Taj should have lucked out.  But in the world of alternative facts, he still loses.  The government is taking these results and emphasizing that according to the Magic Radiograph, there's some chance Taj could be 18 years or older.  And then, based only on adulthood simply being possible, the government is disregarding Taj's bona fide documents, and his narrative, and that of his parents, and still telling him ICE is on the way to put him into jail and hold him there until his final hearing. 

Interim Key findings:

(1)  ORR officials are misrepresenting the facts and policies in their age assessment memorandums.  Instead of catching fraud, ORR is perpetrating it.

The ORR shelters regularly encounter people whose narratives, statements on file with the government, official documents, and biometrics, contain discrepancies. There is nothing inherently unlawful or even surprising about this. Children often travel using false documents attesting adulthood so they can leave their country of origin, especially if their journeys require air travel from, say, Bangladesh, India, or Camaroon.  The registries of many developing countries are known to contain errors and missing data.   

Minors benefit from laws allowing them more lenient supervision and release while awaiting hearings. Not surprisingly, some adult noncitizens have entered the United States with their own altered birth certificates or a bona fide birth certificate belonging to a younger friend or relative and used these to enter the juvenile shelter system.   Case managers in shelters are catching some of those, mostly from pressuring people into confessions. 

Case managers also review cases remotely, including employees of a military firm with ORR contract.  They conduct reviews of migrant children digitally and from their homes.  One employee claimed she had elucidated an ORR client was lying after she found a Facebook page that, if it really did belong to the person in their custody, proved the person had graduated from college.  Again, if, it didn't belong to another, say, Juan Mario Gomez from El Salvador.)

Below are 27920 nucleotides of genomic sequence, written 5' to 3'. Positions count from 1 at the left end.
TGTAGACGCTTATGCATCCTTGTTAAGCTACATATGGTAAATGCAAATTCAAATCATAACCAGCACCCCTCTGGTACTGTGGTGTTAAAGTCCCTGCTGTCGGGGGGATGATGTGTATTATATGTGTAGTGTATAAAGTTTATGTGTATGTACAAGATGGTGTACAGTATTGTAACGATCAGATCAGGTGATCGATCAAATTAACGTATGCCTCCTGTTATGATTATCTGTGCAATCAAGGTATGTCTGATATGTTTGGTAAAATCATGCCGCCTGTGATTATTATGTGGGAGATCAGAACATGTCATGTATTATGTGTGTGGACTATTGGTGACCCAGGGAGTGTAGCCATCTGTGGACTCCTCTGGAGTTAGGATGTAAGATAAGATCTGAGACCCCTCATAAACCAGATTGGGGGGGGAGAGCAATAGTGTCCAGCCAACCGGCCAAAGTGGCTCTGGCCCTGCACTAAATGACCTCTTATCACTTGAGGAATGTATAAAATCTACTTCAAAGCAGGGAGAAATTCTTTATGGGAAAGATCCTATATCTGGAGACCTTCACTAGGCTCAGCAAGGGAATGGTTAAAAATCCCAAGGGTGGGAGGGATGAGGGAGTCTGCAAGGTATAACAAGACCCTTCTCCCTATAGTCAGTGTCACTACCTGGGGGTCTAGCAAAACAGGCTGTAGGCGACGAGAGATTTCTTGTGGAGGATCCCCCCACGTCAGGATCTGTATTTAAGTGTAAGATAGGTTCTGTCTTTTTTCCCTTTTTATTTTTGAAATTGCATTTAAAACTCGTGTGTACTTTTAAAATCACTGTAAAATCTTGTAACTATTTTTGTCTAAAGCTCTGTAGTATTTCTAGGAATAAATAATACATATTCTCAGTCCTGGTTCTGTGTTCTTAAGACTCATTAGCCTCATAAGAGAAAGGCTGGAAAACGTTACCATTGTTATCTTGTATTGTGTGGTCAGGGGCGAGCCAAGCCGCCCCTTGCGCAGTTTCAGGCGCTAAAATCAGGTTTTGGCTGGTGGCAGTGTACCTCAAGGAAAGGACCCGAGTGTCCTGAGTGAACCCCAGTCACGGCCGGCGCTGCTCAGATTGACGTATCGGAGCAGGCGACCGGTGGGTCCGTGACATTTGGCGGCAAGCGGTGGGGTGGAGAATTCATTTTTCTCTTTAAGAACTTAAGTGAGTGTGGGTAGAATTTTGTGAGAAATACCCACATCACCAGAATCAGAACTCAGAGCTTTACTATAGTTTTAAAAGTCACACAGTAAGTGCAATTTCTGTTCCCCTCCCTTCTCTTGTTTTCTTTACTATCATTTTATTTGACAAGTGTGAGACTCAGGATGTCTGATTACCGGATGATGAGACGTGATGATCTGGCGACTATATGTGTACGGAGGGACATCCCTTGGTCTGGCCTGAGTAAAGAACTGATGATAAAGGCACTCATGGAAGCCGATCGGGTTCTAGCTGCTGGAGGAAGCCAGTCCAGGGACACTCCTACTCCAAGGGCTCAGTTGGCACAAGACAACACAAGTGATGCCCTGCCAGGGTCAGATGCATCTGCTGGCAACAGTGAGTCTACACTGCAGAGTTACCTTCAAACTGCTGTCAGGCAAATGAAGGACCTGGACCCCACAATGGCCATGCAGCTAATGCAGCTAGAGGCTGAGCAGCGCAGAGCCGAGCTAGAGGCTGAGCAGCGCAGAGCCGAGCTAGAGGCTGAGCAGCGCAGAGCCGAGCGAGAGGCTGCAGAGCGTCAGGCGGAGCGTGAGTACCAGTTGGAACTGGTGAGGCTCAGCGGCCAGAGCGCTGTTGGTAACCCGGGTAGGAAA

ORR's Age Assessment policy states:
Each agency acknowledges the challenges in determining the age of individuals in custody. These challenges include, but are not limited to: 
•Unavailable  documentation;
• Contradictory or fraudulent identity documentation and/or statements
• Physical appearance of the individual; and
• Diminished capacity of the individual.
The TVPRA requires the age determination procedures, at a minimum, to take into account multiple forms of evidence. Accordingly, under these procedures, each case must be evaluated carefully based on the totality of all available evidence, including the statement of the individual in question.
ORR blatantly disregards these requirements, as documented below.

(2) The payments for these investigations are coming out of ORR's health care budget for these children.
The payments to the dentists performing the X-rays and analysis are coming out of ORR's health care budget for the shelters.  This would be like the Federal Bureau of Investigation paying for forensic hair analyis from our Medicare budget.  It's exactly the sort of shuffling of funds from child care to law enforcement that makes it difficult for the Democrats to support Trump's plans to increase even ORR funding without extensive oversight by the House.  (ORR has funds to pay hundreds of thousands of dollars for junk science reports, but not toothpaste for kids in CBP custody?)
   
(3) The age assessments rely heavily on data and narratives from the consular officials of the children's country of origin.
The cases are frequently asylum claims.  Relying on the consular officer's disavowal of claims made by those seeking asylum is like discrediting a wife's claim of abuse because an accused husband claims the narrative is not plausible.  Further, the vast majority of the age assessments are for people from Guatemala or Honduras, both  notorious for national registries with inaccuracies, missing information, and even, in the case of Honduras, criminal fraud.  (Widespread problems with the registries and certificates in Latin American countries are described by Emory University Law School Professor Polly Price in Chapter 1 of Citizenship In Question: Evidentiary Birthright and Statelessness.)